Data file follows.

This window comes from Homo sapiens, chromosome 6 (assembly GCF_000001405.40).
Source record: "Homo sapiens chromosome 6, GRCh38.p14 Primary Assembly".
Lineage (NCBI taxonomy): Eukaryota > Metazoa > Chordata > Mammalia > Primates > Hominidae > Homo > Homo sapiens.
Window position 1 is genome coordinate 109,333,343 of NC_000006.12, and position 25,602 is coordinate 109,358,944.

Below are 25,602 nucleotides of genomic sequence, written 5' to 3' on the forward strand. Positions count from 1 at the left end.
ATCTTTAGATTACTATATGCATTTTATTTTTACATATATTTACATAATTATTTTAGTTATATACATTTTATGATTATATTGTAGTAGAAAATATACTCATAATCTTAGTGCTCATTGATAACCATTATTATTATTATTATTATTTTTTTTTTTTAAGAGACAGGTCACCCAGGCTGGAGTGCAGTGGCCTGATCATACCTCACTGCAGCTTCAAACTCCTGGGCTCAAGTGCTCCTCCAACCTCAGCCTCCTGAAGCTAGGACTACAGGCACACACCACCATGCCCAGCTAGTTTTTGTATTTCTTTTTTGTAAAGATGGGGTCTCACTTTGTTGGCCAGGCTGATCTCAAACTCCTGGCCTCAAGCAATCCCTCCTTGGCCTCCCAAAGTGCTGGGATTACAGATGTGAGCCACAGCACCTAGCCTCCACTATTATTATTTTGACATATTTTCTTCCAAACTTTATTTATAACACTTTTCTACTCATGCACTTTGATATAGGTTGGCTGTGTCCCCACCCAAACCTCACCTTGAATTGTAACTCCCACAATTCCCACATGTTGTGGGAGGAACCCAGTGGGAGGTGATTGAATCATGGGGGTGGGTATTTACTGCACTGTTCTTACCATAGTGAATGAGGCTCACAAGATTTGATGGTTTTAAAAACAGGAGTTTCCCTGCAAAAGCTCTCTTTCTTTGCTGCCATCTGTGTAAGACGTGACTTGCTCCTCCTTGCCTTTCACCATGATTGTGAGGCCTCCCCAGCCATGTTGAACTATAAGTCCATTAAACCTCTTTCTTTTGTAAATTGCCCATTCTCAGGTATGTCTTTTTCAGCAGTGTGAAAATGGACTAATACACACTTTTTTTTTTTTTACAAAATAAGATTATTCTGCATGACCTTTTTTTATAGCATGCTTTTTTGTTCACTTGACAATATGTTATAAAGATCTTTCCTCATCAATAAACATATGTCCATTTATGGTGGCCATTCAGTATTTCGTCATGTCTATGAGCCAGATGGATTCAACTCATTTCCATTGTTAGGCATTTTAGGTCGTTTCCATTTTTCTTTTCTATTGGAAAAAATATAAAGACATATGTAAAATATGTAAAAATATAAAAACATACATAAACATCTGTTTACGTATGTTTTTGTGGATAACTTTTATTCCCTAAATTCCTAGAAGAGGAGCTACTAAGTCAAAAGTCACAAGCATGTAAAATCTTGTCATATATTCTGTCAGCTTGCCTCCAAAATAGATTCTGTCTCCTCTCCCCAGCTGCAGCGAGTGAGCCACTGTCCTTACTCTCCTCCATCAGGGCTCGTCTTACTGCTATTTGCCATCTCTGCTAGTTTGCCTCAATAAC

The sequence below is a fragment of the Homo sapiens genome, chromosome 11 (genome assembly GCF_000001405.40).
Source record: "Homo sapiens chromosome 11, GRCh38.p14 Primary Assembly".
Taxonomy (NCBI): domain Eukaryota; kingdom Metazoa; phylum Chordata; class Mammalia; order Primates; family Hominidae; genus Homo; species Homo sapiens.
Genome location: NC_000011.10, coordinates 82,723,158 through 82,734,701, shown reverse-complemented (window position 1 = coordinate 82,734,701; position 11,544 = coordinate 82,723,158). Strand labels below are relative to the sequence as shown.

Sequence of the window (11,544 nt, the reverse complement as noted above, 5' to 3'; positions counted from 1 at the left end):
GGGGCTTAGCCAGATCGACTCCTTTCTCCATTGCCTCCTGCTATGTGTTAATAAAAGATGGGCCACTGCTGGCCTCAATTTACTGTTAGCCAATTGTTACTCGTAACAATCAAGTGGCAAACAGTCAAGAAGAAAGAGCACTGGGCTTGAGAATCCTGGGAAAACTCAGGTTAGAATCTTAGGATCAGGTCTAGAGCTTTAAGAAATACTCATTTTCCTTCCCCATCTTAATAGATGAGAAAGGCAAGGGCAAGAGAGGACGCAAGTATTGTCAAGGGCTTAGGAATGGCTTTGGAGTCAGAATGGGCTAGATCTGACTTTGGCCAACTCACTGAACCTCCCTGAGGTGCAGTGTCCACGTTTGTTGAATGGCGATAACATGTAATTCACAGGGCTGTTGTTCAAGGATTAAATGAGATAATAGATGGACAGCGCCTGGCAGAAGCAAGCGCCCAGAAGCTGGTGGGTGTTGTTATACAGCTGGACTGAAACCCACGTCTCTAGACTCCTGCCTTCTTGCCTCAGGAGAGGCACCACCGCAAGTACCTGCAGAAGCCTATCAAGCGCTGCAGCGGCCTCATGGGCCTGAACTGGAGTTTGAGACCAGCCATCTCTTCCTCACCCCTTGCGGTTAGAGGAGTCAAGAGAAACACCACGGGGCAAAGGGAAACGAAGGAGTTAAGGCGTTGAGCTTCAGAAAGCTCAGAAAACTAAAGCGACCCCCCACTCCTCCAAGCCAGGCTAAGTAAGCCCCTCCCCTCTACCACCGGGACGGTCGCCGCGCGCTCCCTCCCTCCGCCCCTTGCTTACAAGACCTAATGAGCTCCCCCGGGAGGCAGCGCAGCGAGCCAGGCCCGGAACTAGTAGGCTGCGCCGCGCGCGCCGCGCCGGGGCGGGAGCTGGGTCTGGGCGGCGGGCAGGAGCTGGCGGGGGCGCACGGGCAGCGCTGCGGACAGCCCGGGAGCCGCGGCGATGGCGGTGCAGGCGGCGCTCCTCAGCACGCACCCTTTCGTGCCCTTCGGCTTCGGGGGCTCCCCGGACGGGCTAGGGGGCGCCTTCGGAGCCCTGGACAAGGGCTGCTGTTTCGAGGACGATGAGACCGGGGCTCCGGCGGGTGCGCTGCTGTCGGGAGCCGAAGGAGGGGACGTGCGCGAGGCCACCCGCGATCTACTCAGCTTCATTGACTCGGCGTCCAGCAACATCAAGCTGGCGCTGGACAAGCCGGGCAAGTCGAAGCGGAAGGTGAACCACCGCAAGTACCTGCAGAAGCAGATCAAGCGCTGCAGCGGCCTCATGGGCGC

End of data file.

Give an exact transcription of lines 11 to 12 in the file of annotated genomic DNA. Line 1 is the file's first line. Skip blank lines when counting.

Sequence of the window (11,544 nt, the reverse complement as noted above, 5' to 3'; positions counted from 1 at the left end):
GGGGCTTAGCCAGATCGACTCCTTTCTCCATTGCCTCCTGCTATGTGTTAATAAAAGATGGGCCACTGCTGGCCTCAATTTACTGTTAGCCAATTGTTACTCGTAACAATCAAGTGGCAAACAGTCAAGAAGAAAGAGCACTGGGCTTGAGAATCCTGGGAAAACTCAGGTTAGAATCTTAGGATCAGGTCTAGAGCTTTAAGAAATACTCATTTTCCTTCCCCATCTTAATAGATGAGAAAGGCAAGGGCAAGAGAGGACGCAAGTATTGTCAAGGGCTTAGGAATGGCTTTGGAGTCAGAATGGGCTAGATCTGACTTTGGCCAACTCACTGAACCTCCCTGAGGTGCAGTGTCCACGTTTGTTGAATGGCGATAACATGTAATTCACAGGGCTGTTGTTCAAGGATTAAATGAGATAATAGATGGACAGCGCCTGGCAGAAGCAAGCGCCCAGAAGCTGGTGGGTGTTGTTATACAGCTGGACTGAAACCCACGTCTCTAGACTCCTGCCTTCTTGCCTCAGGAGAGGCACCACCGCAAGTACCTGCAGAAGCCTATCAAGCGCTGCAGCGGCCTCATGGGCCTGAACTGGAGTTTGAGACCAGCCATCTCTTCCTCACCCCTTGCGGTTAGAGGAGTCAAGAGAAACACCACGGGGCAAAGGGAAACGAAGGAGTTAAGGCGTTGAGCTTCAGAAAGCTCAGAAAACTAAAGCGACCCCCCACTCCTCCAAGCCAGGCTAAGTAAGCCCCTCCCCTCTACCACCGGGACGGTCGCCGCGCGCTCCCTCCCTCCGCCCCTTGCTTACAAGACCTAATGAGCTCCCCCGGGAGGCAGCGCAGCGAGCCAGGCCCGGAACTAGTAGGCTGCGCCGCGCGCGCCGCGCCGGGGCGGGAGCTGGGTCTGGGCGGCGGGCAGGAGCTGGCGGGGGCGCACGGGCAGCGCTGCGGACAGCCCGGGAGCCGCGGCGATGGCGGTGCAGGCGGCGCTCCTCAGCACGCACCCTTTCGTGCCCTTCGGCTTCGGGGGCTCCCCGGACGGGCTAGGGGGCGCCTTCGGAGCCCTGGACAAGGGCTGCTGTTTCGAGGACGATGAGACCGGGGCTCCGGCGGGTGCGCTGCTGTCGGGAGCCGAAGGAGGGGACGTGCGCGAGGCCACCCGCGATCTACTCAGCTTCATTGACTCGGCGTCCAGCAACATCAAGCTGGCGCTGGACAAGCCGGGCAAGTCGAAGCGGAAGGTGAACCACCGCAAGTACCTGCAGAAGCAGATCAAGCGCTGCAGCGGCCTCATGGGCGC